Still jobless Gonzales says he’s ‘casualty’ of the war on terror
The onetime Bush Attorney General admitted Tuesday that “skittish” law firms won’t hire him after his departure under fire from the Justice Department surrounding his role in the political firings of nine US Attorneys. He says he considers himself a victim of the “war on terror,” though his firing actually came after what seemed to be a war on US Attorneys who didn’t cleave to Administration policies.
Sounding dumbfounded, the 53-year-old former judge and corporate lawyer told the Wall Street Journal, “What is it that I did that is so fundamentally wrong, that deserves this kind of response to my service?”
He says he’s delivered a few paid speeches, done mediation work and arbitration.
In the interview, he also said he’s writing a book but hasn’t yet found a publisher. He also sounded flummoxed by the amount of rancor leveled at his stewardship of the Justice Department, saying he wasn’t the one to blame.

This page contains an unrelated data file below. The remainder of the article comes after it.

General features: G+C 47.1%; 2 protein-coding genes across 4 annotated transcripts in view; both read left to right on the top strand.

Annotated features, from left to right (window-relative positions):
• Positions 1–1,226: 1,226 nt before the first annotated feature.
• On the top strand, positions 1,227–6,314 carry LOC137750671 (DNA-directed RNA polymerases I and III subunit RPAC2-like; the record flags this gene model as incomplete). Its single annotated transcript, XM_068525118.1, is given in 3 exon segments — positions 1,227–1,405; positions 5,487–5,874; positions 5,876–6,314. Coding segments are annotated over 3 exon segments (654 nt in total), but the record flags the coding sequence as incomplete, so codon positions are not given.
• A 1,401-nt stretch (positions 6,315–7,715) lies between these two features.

“For some reason, I am portrayed as the one who is evil in formulating policies that people disagree with,” Gonzales said. “I consider myself a casualty, one of the many casualties of the war on terror.”
Gonzales took flak for the apparent political firing of US Attorneys who didn’t toe the Bush administration line. It later emerged that his lieutenants had chosen Republicans and spurned Democrats when hiring professional staff.
On paper, many of the decisions surrounding US Attorney firings, as well as hirings, had been made by subordinates, which lent weight to arguments that Gonzales wasn’t providing ample leadership.
The first Hispanic attorney general also kindled critics ire by repeatedly telling Congress “I don’t recall” when questioned about his role in the US Attorney firings.
He said he’s writing his memoir “for my sons, so at least they know the story,” and bemoaned testimony by former Deputy Attorney General James Comey, who refused to authorize President Bush’s warrantless wiretapping program while acting as temporary Attorney General. Gonzales is said to have traveled to then-AG John Ashcroft’s beside to pressure him to reauthorize the taps.
Asked why he denied he was going to resign after he’d already told President Bush of his intent to quit, Gonzales said, “At that point, I didn’t care.”
Gonzales’ full interview is available here.